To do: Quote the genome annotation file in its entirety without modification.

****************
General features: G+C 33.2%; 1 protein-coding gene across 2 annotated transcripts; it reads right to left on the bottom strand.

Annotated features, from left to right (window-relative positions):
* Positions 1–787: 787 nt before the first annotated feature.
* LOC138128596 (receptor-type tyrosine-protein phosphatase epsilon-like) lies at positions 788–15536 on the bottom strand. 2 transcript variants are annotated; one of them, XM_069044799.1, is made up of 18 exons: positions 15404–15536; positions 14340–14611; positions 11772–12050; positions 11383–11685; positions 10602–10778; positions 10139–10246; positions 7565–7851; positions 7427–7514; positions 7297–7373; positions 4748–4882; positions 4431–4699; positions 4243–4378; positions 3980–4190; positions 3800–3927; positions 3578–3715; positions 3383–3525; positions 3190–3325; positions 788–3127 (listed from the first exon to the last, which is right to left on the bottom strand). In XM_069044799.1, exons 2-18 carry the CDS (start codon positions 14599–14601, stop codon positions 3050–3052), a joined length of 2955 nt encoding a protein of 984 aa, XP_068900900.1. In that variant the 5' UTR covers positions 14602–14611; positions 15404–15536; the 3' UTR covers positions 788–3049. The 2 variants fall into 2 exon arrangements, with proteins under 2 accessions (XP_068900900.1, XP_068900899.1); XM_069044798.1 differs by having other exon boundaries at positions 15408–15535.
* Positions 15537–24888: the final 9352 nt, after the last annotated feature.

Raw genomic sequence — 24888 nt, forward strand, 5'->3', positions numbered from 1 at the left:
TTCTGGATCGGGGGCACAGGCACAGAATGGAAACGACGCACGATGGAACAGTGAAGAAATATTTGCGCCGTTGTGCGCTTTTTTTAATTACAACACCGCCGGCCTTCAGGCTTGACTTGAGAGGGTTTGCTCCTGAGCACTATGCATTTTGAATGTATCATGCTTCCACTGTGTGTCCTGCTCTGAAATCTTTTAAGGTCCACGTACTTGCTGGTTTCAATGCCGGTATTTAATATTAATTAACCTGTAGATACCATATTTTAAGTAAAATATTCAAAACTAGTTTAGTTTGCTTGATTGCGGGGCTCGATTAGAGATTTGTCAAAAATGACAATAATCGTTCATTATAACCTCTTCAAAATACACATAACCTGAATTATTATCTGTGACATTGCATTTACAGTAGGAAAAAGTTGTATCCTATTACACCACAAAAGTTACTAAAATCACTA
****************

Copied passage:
General features: G+C 33.2%; 1 protein-coding gene across 2 annotated transcripts; it reads right to left on the bottom strand.

Annotated features, from left to right (window-relative positions):
* Positions 1–787: 787 nt before the first annotated feature.
* LOC138128596 (receptor-type tyrosine-protein phosphatase epsilon-like) lies at positions 788–15536 on the bottom strand. 2 transcript variants are annotated; one of them, XM_069044799.1, is made up of 18 exons: positions 15404–15536; positions 14340–14611; positions 11772–12050; positions 11383–11685; positions 10602–10778; positions 10139–10246; positions 7565–7851; positions 7427–7514; positions 7297–7373; positions 4748–4882; positions 4431–4699; positions 4243–4378; positions 3980–4190; positions 3800–3927; positions 3578–3715; positions 3383–3525; positions 3190–3325; positions 788–3127 (listed from the first exon to the last, which is right to left on the bottom strand). In XM_069044799.1, exons 2-18 carry the CDS (start codon positions 14599–14601, stop codon positions 3050–3052), a joined length of 2955 nt encoding a protein of 984 aa, XP_068900900.1. In that variant the 5' UTR covers positions 14602–14611; positions 15404–15536; the 3' UTR covers positions 788–3049. The 2 variants fall into 2 exon arrangements, with proteins under 2 accessions (XP_068900900.1, XP_068900899.1); XM_069044798.1 differs by having other exon boundaries at positions 15408–15535.
* Positions 15537–24888: the final 9352 nt, after the last annotated feature.

Raw genomic sequence — 24888 nt, forward strand, 5'->3', positions numbered from 1 at the left:
TTCTGGATCGGGGGCACAGGCACAGAATGGAAACGACGCACGATGGAACAGTGAAGAAATATTTGCGCCGTTGTGCGCTTTTTTTAATTACAACACCGCCGGCCTTCAGGCTTGACTTGAGAGGGTTTGCTCCTGAGCACTATGCATTTTGAATGTATCATGCTTCCACTGTGTGTCCTGCTCTGAAATCTTTTAAGGTCCACGTACTTGCTGGTTTCAATGCCGGTATTTAATATTAATTAACCTGTAGATACCATATTTTAAGTAAAATATTCAAAACTAGTTTAGTTTGCTTGATTGCGGGGCTCGATTAGAGATTTGTCAAAAATGACAATAATCGTTCATTATAACCTCTTCAAAATACACATAACCTGAATTATTATCTGTGACATTGCATTTACAGTAGGAAAAAGTTGTATCCTATTACACCACAAAAGTTACTAAAATCACTA